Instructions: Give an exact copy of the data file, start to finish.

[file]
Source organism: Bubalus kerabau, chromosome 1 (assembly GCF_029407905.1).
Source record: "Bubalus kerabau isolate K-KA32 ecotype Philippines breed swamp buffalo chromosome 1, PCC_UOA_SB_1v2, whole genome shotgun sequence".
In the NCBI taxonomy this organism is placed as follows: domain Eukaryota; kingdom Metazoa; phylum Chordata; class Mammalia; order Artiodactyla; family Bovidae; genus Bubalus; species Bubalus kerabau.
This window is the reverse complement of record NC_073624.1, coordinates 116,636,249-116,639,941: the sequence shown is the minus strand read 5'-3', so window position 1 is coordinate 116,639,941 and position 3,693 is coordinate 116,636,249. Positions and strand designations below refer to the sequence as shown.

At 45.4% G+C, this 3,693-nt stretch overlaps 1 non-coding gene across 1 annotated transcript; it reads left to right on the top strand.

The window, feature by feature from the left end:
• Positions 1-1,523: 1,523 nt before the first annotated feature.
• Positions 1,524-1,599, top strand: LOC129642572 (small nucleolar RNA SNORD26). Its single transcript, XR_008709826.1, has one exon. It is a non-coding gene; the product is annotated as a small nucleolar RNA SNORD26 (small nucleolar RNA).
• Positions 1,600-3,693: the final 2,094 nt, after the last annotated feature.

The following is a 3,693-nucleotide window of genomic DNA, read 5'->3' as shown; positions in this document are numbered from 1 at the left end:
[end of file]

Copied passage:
Source organism: Bubalus kerabau, chromosome 1 (assembly GCF_029407905.1).
Source record: "Bubalus kerabau isolate K-KA32 ecotype Philippines breed swamp buffalo chromosome 1, PCC_UOA_SB_1v2, whole genome shotgun sequence".
In the NCBI taxonomy this organism is placed as follows: domain Eukaryota; kingdom Metazoa; phylum Chordata; class Mammalia; order Artiodactyla; family Bovidae; genus Bubalus; species Bubalus kerabau.
This window is the reverse complement of record NC_073624.1, coordinates 116,636,249-116,639,941: the sequence shown is the minus strand read 5'-3', so window position 1 is coordinate 116,639,941 and position 3,693 is coordinate 116,636,249. Positions and strand designations below refer to the sequence as shown.

At 45.4% G+C, this 3,693-nt stretch overlaps 1 non-coding gene across 1 annotated transcript; it reads left to right on the top strand.

The window, feature by feature from the left end:
• Positions 1-1,523: 1,523 nt before the first annotated feature.
• Positions 1,524-1,599, top strand: LOC129642572 (small nucleolar RNA SNORD26). Its single transcript, XR_008709826.1, has one exon. It is a non-coding gene; the product is annotated as a small nucleolar RNA SNORD26 (small nucleolar RNA).
• Positions 1,600-3,693: the final 2,094 nt, after the last annotated feature.

The following is a 3,693-nucleotide window of genomic DNA, read 5'->3' as shown; positions in this document are numbered from 1 at the left end: